So, all of you Next Level Practice people that are listening, make sure you go through that course when you’re ready. And if you haven’t joined Next Level Practice, the next cohort is coming up soon over at practiceofthepractice.com/invite. You can go over there and check that out and read about Next Level Practice. So, it’s today, though, we are talking about print. So, I thought print was dead. Why are we talking about print? [SAM]: Well I was, — [JOE]: I said that after just spending like [inaudible 00:05:56] dollars on Vista print yesterday. [SAM]: Yes, I’d say definitely initially focused on the digital side of things. Obviously that is like where I will just add, but I definitely still think if there is a Facebook print, but I think it’s become more of like a way to kind of take your business to the next level, to stand out as like an extra way to be a professional kind of thing. So, I mean, a lot of people these days don’t even use business cards. They’ll just put the number in your phone or whatever it is, but I just think it’s still professional and it just kind of makes you stand out and makes you seem, yes, a little bit better when you present someone with a really well designed business card. And same goes for rack cards, kind of aid-type material I think is just taking your branding to that next step. And yes, also just showing the effort that you’re putting into your branding and your marketing. [JOE]: Yes, and I think because fewer and fewer people are using business cards, when you have one, it makes you stand out, especially if it’s well designed. When I first started my practice, there’s these, they’re called MOO minis. So, MOO is a great website. I think you’d get a discount of use practiceofthepractice.com/moo, (that’s M O O). But they have these mini cards that are like half the size, and so I didn’t have a logo yet for Mental Wellness Counseling. And so, I just had these little statements like ‘We help angry kids’ or ‘There’s hope for your family’ and, like ‘Your marriage isn’t dead.’ Things like that that were just kind of a little controversial and I would give them to people, but then also, like there’s, in men’s bathrooms there’s like a urinal and then on the wall there’s often advertising.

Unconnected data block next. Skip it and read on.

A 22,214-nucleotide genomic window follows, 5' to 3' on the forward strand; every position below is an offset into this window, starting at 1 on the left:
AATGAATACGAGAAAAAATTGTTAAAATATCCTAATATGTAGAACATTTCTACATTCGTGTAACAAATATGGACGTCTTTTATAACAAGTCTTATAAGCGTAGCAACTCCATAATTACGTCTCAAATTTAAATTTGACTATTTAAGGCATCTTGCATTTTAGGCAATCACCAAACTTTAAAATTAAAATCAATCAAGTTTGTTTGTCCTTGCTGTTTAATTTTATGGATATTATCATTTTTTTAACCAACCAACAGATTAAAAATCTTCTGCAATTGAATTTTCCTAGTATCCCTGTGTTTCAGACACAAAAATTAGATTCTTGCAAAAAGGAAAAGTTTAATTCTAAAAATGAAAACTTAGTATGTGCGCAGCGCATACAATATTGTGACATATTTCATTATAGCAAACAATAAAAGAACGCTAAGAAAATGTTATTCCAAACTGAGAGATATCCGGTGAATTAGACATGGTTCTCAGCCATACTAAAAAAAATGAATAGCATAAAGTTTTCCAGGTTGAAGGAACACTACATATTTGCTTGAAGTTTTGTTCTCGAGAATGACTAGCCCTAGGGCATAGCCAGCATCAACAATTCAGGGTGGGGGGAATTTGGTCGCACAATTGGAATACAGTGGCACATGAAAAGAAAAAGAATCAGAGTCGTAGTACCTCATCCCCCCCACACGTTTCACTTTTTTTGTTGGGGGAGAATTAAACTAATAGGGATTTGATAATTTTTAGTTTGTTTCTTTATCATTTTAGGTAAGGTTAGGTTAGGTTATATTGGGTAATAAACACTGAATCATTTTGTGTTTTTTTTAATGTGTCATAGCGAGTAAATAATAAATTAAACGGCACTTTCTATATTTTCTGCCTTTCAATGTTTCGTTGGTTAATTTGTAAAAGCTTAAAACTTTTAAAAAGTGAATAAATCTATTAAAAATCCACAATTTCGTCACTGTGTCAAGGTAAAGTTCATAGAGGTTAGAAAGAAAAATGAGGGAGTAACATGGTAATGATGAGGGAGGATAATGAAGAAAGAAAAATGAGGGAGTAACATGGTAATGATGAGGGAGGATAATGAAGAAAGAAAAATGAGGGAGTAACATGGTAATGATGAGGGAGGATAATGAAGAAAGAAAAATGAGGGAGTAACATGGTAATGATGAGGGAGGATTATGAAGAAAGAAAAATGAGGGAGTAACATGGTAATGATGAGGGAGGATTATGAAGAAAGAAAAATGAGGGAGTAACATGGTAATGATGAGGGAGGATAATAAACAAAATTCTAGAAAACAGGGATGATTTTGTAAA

And so, at bars I would often put the ‘Your marriage isn’t dead’ ones, sometimes at like music festivals, I’d put them in outhouses. And I actually had a client tell me, they found one of my business cards in an outhouse and called me. And I was like, that was, like I was hustling hard back then. It was like, I didn’t know anything about SEO or websites or kind of the other tactics, but by that, just like bootstrapping, hard work makes you stand out in a way that other people aren’t bootstrapping it.